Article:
Herrmann also is known for his collaboration with Alfred Hitchcock, for whom he wrote the scores for Psycho, Vertigo, and North by Northwest. When you recall the frightening shower scene with Janet Leigh in Psycho, you likely will “replay” the piercing violin sound Herrmann used to augment the horror.
The tempo changed in the 1960’s when filmmakers turned to rock and roll tracks and other source music for such iconic films as Easy Rider and Bonnie and Clyde.
The next big shift was the reintroduction of the studio orchestra —most notably by legendary composer John Williams. Williams is credited with reviving the interest in and use of orchestral musicians and large recording studios, such as Abbey Road in London, for his inimitable sound.
Finally, the film shows how today’s composers are turning to unusual instruments—tribal, traditional—and to digital composition and production for their inspiration. One composer said that if the score gives him goose bumps, he knows he’s hit the mark.
The film most recently received a Directors Choice Award for excellence in filmmaking at the Sedona International Film Festival (SIFF). In a Q&A at SIFF, Holmes remarked on their difficulties scheduling time with the busy composers, yet overcame a frequent obstacle for independent filmmakers—funding—by conducting a global crowdfunding campaign to help defray post-production costs.
Thanks to Tucson-based Jodi Goalstone for this guest post. She’s author of the entertaining blog Going Yard, Offbeat Baseball Musings and celebrating her 20th year living in the Old Pueblo.
Last night’s Oscar ceremony (though I wouldn’t have wished it longer and it couldn’t have been more dramatic) gave such short shrift to the short film nominees, it must have been hard for viewers to get any sense of them. Today’s post, the short documentaries; tomorrow, the live action shorts!
Watching a short film (technically, anything less than 40 minutes, including credits) is like reading a short story: the best ones crystallize the essence of a person or situation, sometimes more memorably than a novel, with all the distractions of backstory, secondary characters, side plots and the like.
Five films were nominated for the documentary shorts, and if you weren’t comfortable with the gritty realities of the war in Syria, you were really out of luck. Three of the films, including the two longest, dwelt with the consequences of that war, made by some very brave filmmakers. The role of “documentaries” in documenting what most of us are protected from came home sharply. Winner in bold.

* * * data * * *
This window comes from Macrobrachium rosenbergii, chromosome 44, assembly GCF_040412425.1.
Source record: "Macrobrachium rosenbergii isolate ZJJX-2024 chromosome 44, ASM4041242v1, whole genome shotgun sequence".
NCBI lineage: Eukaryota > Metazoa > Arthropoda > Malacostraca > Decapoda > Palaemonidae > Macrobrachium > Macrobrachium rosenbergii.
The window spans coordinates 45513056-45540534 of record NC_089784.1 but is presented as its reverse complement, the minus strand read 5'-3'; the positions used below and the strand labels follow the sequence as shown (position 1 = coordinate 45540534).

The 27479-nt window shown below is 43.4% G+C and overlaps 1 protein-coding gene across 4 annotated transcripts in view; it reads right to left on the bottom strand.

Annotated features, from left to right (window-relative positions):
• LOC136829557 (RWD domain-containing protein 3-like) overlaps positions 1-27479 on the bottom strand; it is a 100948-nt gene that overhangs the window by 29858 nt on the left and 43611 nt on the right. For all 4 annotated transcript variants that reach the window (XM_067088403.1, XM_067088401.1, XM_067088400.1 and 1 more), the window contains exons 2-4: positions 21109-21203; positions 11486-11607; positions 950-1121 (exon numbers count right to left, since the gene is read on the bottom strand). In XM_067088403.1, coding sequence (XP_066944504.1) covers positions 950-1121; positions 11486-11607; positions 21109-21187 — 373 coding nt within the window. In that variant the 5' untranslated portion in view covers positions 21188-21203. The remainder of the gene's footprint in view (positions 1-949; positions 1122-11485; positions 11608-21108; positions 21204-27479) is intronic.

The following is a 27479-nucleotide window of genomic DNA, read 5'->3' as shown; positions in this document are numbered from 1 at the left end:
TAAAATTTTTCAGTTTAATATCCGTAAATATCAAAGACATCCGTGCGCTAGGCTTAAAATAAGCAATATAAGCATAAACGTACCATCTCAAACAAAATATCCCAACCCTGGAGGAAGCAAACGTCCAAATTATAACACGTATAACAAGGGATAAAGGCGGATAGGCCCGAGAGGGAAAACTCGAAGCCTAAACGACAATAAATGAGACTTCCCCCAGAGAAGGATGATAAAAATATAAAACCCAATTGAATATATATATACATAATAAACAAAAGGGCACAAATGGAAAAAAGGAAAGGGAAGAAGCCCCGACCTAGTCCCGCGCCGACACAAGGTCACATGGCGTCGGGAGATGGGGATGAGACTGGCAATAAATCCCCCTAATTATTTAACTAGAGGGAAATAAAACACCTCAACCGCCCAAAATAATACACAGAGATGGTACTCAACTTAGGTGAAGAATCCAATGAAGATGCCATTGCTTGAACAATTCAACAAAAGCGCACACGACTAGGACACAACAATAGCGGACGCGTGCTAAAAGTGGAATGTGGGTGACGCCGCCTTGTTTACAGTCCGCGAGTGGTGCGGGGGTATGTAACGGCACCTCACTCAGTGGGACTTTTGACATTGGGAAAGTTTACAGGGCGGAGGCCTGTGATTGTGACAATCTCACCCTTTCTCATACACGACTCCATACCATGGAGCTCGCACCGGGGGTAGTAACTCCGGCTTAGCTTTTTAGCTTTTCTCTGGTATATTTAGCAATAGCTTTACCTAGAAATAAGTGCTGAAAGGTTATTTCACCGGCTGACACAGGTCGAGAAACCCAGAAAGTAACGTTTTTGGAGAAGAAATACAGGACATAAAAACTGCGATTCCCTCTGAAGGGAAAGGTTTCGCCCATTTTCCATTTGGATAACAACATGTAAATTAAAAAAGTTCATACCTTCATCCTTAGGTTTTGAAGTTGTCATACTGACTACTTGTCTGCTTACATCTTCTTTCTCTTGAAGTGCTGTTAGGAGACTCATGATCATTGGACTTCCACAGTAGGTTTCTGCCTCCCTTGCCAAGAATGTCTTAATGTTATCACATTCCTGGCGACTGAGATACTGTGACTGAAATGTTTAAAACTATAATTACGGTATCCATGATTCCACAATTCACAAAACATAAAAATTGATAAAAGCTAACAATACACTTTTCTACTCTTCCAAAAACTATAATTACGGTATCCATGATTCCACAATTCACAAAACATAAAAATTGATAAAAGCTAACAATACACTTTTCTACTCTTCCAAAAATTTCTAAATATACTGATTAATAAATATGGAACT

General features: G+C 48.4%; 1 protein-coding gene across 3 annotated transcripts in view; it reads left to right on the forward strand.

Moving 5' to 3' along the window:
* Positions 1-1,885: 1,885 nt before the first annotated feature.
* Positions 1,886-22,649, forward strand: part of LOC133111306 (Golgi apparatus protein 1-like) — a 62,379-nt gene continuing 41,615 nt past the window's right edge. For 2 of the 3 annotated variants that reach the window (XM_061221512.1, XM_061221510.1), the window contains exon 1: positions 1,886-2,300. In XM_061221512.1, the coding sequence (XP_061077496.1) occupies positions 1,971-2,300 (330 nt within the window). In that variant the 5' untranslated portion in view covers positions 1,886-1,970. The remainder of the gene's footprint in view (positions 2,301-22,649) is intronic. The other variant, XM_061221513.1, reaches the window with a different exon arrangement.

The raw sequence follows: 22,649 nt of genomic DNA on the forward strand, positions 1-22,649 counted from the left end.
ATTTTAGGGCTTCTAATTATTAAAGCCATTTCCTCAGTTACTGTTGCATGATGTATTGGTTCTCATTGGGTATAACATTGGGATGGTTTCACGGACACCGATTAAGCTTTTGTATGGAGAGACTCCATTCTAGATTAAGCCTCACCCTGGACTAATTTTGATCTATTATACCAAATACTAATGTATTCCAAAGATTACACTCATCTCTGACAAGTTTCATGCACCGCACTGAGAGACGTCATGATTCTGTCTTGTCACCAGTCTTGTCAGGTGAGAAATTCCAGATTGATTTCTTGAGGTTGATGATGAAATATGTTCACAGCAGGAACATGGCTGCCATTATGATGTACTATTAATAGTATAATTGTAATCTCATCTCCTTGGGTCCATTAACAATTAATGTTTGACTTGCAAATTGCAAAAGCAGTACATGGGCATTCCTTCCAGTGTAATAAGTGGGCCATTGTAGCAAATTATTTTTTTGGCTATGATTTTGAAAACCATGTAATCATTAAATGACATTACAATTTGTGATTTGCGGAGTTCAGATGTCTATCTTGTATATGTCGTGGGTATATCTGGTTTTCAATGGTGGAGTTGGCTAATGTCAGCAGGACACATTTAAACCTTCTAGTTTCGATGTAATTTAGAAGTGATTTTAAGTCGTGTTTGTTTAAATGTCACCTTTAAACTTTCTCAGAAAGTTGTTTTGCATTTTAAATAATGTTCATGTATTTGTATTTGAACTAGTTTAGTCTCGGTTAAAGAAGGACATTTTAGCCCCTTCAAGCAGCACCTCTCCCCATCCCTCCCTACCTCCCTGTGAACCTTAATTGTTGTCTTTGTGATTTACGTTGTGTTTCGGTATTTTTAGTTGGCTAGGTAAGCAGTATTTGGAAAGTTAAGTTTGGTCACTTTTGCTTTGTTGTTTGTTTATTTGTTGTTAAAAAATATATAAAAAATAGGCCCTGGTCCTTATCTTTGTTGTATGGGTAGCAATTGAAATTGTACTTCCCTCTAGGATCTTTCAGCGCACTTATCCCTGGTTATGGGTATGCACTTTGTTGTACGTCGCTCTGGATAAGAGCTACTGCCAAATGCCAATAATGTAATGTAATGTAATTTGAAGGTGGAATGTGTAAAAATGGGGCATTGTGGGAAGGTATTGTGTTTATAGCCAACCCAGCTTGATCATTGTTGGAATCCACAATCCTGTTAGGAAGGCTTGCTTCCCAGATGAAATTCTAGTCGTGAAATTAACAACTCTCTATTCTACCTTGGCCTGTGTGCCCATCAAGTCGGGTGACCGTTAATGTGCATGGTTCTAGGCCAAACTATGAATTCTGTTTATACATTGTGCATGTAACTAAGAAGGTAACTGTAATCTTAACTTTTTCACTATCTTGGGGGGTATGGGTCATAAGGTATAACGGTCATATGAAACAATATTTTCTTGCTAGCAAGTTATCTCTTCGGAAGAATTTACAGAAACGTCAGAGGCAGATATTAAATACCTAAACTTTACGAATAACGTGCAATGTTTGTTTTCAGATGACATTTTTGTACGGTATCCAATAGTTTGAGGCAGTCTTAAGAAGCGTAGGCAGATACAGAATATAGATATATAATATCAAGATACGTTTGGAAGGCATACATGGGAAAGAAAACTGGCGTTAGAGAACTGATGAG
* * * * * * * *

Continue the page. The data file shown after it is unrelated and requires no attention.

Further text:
Joe’s Violin, directed by award-winning producer of Kahane Cooperman (24 minutes), which told the story of Holocaust survivor Joseph Feingold’s decision to donate his unused violin to a public radio drive. In partnership with the Holland’s Opus Foundation, New York City’s WQXR collected no-longer-used instruments for schools. Joe’s violin went to Brianna Perez, a student at the Bronx Global Learning Institute for Girls (fascinating in its own right) in the nation’s poorest congressional district. When Joe and Brianna meet, the social, cultural, and generational gulfs between them are dissolved by their love of music and this instrument. One hanky. (See it here.)
Extremis, a 24-minute Netflix documentary directed by Dan Krauss (interview about the filming). The wrenching decisions family members must make for critically ill patients are explored here. The medical team’s lack of a crystal ball is clear. Perhaps it will motivate viewers to have conversations with family before a medical catastrophe occurs, and not to leave them struggling with impossible choices. If you’ve avoided thinking about these issues, see it here.
4.1 Miles, directed by Daphne Matziaraki (26 minutes), is the story of a Greek Coast Guard captain and crew sent out from the island of Lesbos, day after day, sometimes multiple times a day, in all kinds of weather, to rescue desperate, terrified, and sometimes half-drowned refugees (mostly Syrian) trying to cross the 4.1 miles from Turkey to the Greek island of Lesbos. Through an accident of geography, the physically and emotionally exhausted Coast Guarders must deal with this enormous humanitarian crisis, unaided by the world’s wealthier countries. (I can think of one. Has a big navy too.) (See it here.)
Watani: My Homeland was filmed over three years by director Marcel Mettelsiefen (40 minutes). As Aleppo explodes all around them, four young children live in an abandoned home next to an army outpost. Their mother had taken them away from the dangerous city, but the children insisted on returning to be with their father, a Free Syrian commander. He’s captured by ISIS, and they are heartbroken. When they finally reach sanctuary in Germany—an iffy proposition, at best—young Farah still runs to shelter when a helicopter flies overhead. The detailed portrayal of this close-knit family brings the nightly news home in a way generalizations and statistics never can. Makes you realize “home” is a complex concept too.